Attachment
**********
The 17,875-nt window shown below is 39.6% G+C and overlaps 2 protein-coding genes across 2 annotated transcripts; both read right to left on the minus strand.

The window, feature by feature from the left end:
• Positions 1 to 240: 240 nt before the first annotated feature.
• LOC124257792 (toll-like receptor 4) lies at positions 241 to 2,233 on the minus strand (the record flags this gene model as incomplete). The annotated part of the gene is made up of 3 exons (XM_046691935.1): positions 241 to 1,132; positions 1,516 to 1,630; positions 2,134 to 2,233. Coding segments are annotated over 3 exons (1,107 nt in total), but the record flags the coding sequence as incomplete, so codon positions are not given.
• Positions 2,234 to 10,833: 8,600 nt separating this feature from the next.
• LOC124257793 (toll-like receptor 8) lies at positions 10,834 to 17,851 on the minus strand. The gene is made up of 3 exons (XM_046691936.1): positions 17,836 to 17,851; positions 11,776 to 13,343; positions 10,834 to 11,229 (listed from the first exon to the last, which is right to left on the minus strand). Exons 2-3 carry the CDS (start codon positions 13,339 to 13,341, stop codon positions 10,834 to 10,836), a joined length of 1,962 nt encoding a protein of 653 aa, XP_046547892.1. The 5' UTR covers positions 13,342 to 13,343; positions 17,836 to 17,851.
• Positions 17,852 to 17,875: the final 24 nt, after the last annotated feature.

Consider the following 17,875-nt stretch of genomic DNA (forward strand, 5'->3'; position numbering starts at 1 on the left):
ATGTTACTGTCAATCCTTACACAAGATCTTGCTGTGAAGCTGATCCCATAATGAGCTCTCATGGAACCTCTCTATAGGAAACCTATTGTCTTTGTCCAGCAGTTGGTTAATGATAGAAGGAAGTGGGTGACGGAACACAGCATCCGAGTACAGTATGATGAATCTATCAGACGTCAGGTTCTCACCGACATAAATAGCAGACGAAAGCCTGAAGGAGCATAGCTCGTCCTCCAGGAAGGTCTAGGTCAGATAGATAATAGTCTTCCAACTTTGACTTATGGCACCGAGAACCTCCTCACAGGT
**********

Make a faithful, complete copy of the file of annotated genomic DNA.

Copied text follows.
The 17,875-nt window shown below is 39.6% G+C and overlaps 2 protein-coding genes across 2 annotated transcripts; both read right to left on the minus strand.

The window, feature by feature from the left end:
• Positions 1 to 240: 240 nt before the first annotated feature.
• LOC124257792 (toll-like receptor 4) lies at positions 241 to 2,233 on the minus strand (the record flags this gene model as incomplete). The annotated part of the gene is made up of 3 exons (XM_046691935.1): positions 241 to 1,132; positions 1,516 to 1,630; positions 2,134 to 2,233. Coding segments are annotated over 3 exons (1,107 nt in total), but the record flags the coding sequence as incomplete, so codon positions are not given.
• Positions 2,234 to 10,833: 8,600 nt separating this feature from the next.
• LOC124257793 (toll-like receptor 8) lies at positions 10,834 to 17,851 on the minus strand. The gene is made up of 3 exons (XM_046691936.1): positions 17,836 to 17,851; positions 11,776 to 13,343; positions 10,834 to 11,229 (listed from the first exon to the last, which is right to left on the minus strand). Exons 2-3 carry the CDS (start codon positions 13,339 to 13,341, stop codon positions 10,834 to 10,836), a joined length of 1,962 nt encoding a protein of 653 aa, XP_046547892.1. The 5' UTR covers positions 13,342 to 13,343; positions 17,836 to 17,851.
• Positions 17,852 to 17,875: the final 24 nt, after the last annotated feature.

Consider the following 17,875-nt stretch of genomic DNA (forward strand, 5'->3'; position numbering starts at 1 on the left):
ATGTTACTGTCAATCCTTACACAAGATCTTGCTGTGAAGCTGATCCCATAATGAGCTCTCATGGAACCTCTCTATAGGAAACCTATTGTCTTTGTCCAGCAGTTGGTTAATGATAGAAGGAAGTGGGTGACGGAACACAGCATCCGAGTACAGTATGATGAATCTATCAGACGTCAGGTTCTCACCGACATAAATAGCAGACGAAAGCCTGAAGGAGCATAGCTCGTCCTCCAGGAAGGTCTAGGTCAGATAGATAATAGTCTTCCAACTTTGACTTATGGCACCGAGAACCTCCTCACAGGT